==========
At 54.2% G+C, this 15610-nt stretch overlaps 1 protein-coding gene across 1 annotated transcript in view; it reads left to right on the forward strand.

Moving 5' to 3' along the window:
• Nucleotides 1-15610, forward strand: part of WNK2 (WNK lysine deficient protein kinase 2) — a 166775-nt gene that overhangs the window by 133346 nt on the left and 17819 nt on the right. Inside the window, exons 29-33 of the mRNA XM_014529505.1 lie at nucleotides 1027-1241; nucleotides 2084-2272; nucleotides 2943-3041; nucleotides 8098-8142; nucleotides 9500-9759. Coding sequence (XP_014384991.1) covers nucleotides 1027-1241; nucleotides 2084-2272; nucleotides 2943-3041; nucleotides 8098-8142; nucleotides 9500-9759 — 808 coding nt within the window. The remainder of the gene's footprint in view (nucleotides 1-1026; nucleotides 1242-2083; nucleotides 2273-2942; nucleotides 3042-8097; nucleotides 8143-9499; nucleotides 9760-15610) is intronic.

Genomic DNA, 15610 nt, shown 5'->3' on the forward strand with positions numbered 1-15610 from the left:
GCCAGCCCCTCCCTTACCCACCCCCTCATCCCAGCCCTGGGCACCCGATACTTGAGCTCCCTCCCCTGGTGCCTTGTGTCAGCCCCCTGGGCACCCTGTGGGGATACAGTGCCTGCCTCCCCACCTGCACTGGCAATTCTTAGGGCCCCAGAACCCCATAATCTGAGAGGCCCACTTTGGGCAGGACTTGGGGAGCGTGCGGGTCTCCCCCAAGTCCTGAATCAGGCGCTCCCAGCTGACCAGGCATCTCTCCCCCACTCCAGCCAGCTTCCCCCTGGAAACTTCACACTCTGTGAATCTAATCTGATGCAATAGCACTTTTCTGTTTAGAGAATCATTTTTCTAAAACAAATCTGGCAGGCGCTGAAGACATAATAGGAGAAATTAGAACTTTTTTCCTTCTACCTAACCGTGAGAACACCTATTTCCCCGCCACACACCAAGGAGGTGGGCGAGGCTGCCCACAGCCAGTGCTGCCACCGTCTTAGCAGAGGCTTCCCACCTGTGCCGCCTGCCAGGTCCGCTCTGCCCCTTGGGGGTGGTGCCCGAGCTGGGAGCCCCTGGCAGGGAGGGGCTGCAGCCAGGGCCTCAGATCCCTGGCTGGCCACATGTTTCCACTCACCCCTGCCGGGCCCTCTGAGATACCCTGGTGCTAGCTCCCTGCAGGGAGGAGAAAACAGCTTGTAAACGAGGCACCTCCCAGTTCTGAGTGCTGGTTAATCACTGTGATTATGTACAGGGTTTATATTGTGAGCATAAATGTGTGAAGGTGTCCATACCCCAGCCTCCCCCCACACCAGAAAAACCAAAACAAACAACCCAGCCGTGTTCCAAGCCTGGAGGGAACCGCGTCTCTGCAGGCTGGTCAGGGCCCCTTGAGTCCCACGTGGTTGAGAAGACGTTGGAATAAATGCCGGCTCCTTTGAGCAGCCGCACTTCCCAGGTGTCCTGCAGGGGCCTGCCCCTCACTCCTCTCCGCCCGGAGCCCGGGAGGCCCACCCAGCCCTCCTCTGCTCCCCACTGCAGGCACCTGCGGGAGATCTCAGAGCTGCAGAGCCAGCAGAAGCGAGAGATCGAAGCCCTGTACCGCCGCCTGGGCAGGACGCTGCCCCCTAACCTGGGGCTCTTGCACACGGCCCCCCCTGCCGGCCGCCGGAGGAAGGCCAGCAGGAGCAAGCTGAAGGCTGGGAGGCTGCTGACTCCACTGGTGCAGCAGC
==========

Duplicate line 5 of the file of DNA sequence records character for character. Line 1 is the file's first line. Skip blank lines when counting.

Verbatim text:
GCCAGCCCCTCCCTTACCCACCCCCTCATCCCAGCCCTGGGCACCCGATACTTGAGCTCCCTCCCCTGGTGCCTTGTGTCAGCCCCCTGGGCACCCTGTGGGGATACAGTGCCTGCCTCCCCACCTGCACTGGCAATTCTTAGGGCCCCAGAACCCCATAATCTGAGAGGCCCACTTTGGGCAGGACTTGGGGAGCGTGCGGGTCTCCCCCAAGTCCTGAATCAGGCGCTCCCAGCTGACCAGGCATCTCTCCCCCACTCCAGCCAGCTTCCCCCTGGAAACTTCACACTCTGTGAATCTAATCTGATGCAATAGCACTTTTCTGTTTAGAGAATCATTTTTCTAAAACAAATCTGGCAGGCGCTGAAGACATAATAGGAGAAATTAGAACTTTTTTCCTTCTACCTAACCGTGAGAACACCTATTTCCCCGCCACACACCAAGGAGGTGGGCGAGGCTGCCCACAGCCAGTGCTGCCACCGTCTTAGCAGAGGCTTCCCACCTGTGCCGCCTGCCAGGTCCGCTCTGCCCCTTGGGGGTGGTGCCCGAGCTGGGAGCCCCTGGCAGGGAGGGGCTGCAGCCAGGGCCTCAGATCCCTGGCTGGCCACATGTTTCCACTCACCCCTGCCGGGCCCTCTGAGATACCCTGGTGCTAGCTCCCTGCAGGGAGGAGAAAACAGCTTGTAAACGAGGCACCTCCCAGTTCTGAGTGCTGGTTAATCACTGTGATTATGTACAGGGTTTATATTGTGAGCATAAATGTGTGAAGGTGTCCATACCCCAGCCTCCCCCCACACCAGAAAAACCAAAACAAACAACCCAGCCGTGTTCCAAGCCTGGAGGGAACCGCGTCTCTGCAGGCTGGTCAGGGCCCCTTGAGTCCCACGTGGTTGAGAAGACGTTGGAATAAATGCCGGCTCCTTTGAGCAGCCGCACTTCCCAGGTGTCCTGCAGGGGCCTGCCCCTCACTCCTCTCCGCCCGGAGCCCGGGAGGCCCACCCAGCCCTCCTCTGCTCCCCACTGCAGGCACCTGCGGGAGATCTCAGAGCTGCAGAGCCAGCAGAAGCGAGAGATCGAAGCCCTGTACCGCCGCCTGGGCAGGACGCTGCCCCCTAACCTGGGGCTCTTGCACACGGCCCCCCCTGCCGGCCGCCGGAGGAAGGCCAGCAGGAGCAAGCTGAAGGCTGGGAGGCTGCTGACTCCACTGGTGCAGCAGC